2019 Robert Lee Sutherland Seminar | Working Together for Rural Well-Being

With a theme born out of the foundation’s new mission to transform how communities promote mental health in everyday life, this seminar was open to individuals from all walks of life who were interested in community-based approaches to addressing resilience, mental health and well-being in rural communities. Topics included community collaboration, change, engaging historically excluded groups, social determinants of mental health, and methods for inclusive dialogue.


Learning Materials

Key Takeaways and Resources Guide

See below for more resources from the seminar, including speaker biographies and blog posts, session descriptions, videos, and slides.

Opening Plenary: Ignite! Getting Your Community Collaborative Fired Up for Change
Frances Dunn Butterfoss, PhD, MSEd | President, Coalitions Work
Councilman Robert Shankle | President, Impact Lufkin

How can we create community-led solutions? In her practical book, Ignite! Getting Your Community Coalitions Fired Up for Change (included in event bags), Butterfoss compares the process of collaboration to planning, building, fueling and sustaining a campfire. Hear from the author about how to create innovative rural collaboratives that can change policies, systems and environments. Also hear on-the-ground experiences from City Councilman Shankle, a longtime resident of Lufkin, Texas who helped build a collaborative that is catalyzing sustainable community empowerment, revitalization and enrichment.

Deeper Dive Session: Building Community Resilience: Healing Trauma, Fostering Equity through Cross-Sector Collaboration
Wendy Ellis, MPH, DrPH | Milken Scholar Health Policy, Milken Institute School of Public Health Co-Principal Investigator & Project Director for Building Community Resilience Collaborative and Networks, Sumner Redstone Global Center for Prevention & Wellness at George Washington University

What gets in the way of our ability to thrive? Nearly 50 percent of Americans have experienced at least one adverse childhood experience (ACE), with individuals of color at highest risk. Unemployment, housing instability and food insecurity combine to create an environment in which a child’s home, school and community are sources of stress. In this session, explore the role that systems play in contributing to adverse childhood experiences and adverse community environments—the “Pair of ACEs”— in communities.

Deeper Dive Session: Simple, Powerful Methods to Include Everyone in the Conversation
Anna Jackson, MSSW | Founder, Alpinista Consulting
Nakia Winfield, LMSW | Equity Consultant, Independent

What are the best methods for productive dialogue? Learn how to disrupt conventional patterns in how we work together through techniques that address some of the most challenging aspects of collaborating with groups and organizations. In this participatory session, explore how to have productive conversations with people who hold a wide range of perspectives and priorities. Together, we will consider how to invite participation to create dynamic solutions owned by organizations and community members alike.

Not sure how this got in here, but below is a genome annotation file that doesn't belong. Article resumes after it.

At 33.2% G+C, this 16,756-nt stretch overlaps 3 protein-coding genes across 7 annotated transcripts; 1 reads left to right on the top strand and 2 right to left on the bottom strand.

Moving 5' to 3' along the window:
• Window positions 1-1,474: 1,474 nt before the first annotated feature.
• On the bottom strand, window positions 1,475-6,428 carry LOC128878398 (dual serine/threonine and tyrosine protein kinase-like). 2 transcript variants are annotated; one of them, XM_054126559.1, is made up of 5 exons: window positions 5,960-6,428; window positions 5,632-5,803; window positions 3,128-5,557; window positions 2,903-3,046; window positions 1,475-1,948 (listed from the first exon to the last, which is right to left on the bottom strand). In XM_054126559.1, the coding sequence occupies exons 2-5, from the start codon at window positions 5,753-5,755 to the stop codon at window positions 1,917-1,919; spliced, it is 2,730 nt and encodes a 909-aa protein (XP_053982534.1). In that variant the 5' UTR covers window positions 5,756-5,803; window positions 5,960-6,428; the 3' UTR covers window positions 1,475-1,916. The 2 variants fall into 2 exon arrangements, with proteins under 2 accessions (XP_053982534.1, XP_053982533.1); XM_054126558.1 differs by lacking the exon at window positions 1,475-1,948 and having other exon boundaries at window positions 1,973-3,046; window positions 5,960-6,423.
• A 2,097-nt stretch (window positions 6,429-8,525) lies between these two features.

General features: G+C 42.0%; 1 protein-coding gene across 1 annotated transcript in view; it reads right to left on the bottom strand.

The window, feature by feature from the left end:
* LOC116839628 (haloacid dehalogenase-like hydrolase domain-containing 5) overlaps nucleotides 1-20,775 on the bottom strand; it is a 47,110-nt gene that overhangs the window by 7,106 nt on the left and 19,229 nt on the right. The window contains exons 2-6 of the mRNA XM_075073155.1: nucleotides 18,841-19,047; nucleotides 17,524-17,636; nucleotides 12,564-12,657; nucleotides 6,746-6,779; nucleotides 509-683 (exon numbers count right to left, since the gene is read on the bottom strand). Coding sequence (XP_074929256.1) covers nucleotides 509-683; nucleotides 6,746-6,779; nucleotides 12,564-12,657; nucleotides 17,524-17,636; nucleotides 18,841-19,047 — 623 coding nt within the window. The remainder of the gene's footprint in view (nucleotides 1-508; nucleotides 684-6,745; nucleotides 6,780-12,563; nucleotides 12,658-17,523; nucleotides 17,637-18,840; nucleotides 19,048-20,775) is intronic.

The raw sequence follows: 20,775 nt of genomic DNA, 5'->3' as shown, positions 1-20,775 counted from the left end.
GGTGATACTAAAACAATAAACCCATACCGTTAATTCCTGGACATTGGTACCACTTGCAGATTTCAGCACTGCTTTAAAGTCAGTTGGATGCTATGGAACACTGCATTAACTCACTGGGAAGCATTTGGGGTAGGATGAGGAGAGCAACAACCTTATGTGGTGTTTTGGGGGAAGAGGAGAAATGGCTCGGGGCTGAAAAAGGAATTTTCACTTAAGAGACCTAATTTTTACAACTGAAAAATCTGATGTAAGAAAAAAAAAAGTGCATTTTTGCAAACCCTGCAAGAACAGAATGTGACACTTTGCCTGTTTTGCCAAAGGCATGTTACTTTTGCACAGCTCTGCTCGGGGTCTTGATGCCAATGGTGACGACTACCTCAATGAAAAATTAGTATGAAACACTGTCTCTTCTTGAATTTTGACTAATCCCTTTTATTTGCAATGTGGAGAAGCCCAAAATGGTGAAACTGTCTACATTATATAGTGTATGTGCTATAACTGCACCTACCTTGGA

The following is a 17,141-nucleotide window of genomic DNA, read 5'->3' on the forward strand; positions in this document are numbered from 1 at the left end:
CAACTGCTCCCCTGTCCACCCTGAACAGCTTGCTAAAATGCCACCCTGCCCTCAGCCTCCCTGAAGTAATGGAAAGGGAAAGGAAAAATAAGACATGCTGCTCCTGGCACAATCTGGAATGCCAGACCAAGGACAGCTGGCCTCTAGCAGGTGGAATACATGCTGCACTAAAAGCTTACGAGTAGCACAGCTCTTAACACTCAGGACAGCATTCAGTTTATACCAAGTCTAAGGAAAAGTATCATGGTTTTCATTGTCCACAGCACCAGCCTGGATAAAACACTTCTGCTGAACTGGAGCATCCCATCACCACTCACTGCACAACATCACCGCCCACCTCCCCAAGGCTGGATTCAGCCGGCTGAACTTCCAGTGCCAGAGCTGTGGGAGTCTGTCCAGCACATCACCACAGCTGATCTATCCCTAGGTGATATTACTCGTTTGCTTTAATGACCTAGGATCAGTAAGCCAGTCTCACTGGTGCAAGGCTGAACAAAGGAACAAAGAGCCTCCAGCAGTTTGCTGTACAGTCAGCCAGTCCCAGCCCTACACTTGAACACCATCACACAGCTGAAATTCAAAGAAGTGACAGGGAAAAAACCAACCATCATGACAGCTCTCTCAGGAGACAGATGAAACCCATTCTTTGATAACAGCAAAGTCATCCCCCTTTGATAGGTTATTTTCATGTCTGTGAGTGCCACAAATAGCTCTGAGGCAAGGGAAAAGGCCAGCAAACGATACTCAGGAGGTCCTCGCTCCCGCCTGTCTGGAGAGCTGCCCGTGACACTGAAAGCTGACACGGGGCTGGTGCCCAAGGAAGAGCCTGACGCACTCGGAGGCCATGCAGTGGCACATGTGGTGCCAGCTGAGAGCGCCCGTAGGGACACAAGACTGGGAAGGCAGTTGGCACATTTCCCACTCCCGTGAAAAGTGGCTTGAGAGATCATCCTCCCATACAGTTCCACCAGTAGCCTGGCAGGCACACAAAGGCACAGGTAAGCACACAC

Deeper Dive Session: Circles of Inclusion: Engaging Historically Excluded Groups
Sheila Savannah | Managing Director, Prevention Institute

How can we approach collaboration with cultural humility, courage and trust? Collaborative work often happens around tables limited to people who we have partnered with before—those who are like us and with whom we have familiarity and trust. In this session, learn how widening our circles of inclusion to engage historically excluded groups allows us to better address community needs, garner all available assets, and improve well-being at the individual, community and systems levels.

Deeper Dive Session: Individuals and Organizations as Changemakers
Oscar Benavides | Vice President of Strategic Initiatives, FiveTwo Network

What does it take to make real change in rural communities? In this session, explore how change at the individual and family level can transform the systems that impact community well-being. Learn how to inspire action where barriers seem insurmountable, and reflect on what you are thinking, doing or saying that invites others to join or resist the change you seek.

Rural Table Tours

Attendees of the seminar had an opportunity to visit with grantees of the Hogg Foundation’s Collaborative Approaches to Well-Being in Rural Communities Initiative. Entities in Bastrop, Brooks, Morris, Nacogdoches and Victoria counties were awarded $410,000 each over three years to create or build upon an existing community collaborative aimed at strengthening resilience, mental health and well-being. Inclusion of historically excluded groups is a priority so that all community voices are part of the process. The initiative is coordinated by Alliance for Greater Works, a grantee of the foundation. Check out these brief spotlights to learn more about the collaboratives and the coordinator:


Understanding Rural Communities

How the unique characteristics of rural communities affect mental health program implementation.

Moving Upstream: How Funders Can Address Root Causes
Funders are most impactful when they listen to and learn alongside grantseekers and grantees.

3 Things to Know: Social Determinants of (Mental) Health
People have better health outcomes when communities use social determinant interventions.

3 Things to Know: Health Equity
Striving for equality alone actually perpetuates disadvantage. Equity is the answer.

3 Things to Know: Well-being
Well-being versus wellness. What’s the difference and how do they inform a public health approach?

3 Things to Know: Resilience
Resilience is a key ingredient for personal and community well-being.

Shared Inquiry: A Better Way to Learn
What does it mean for communities to learn together—on purpose?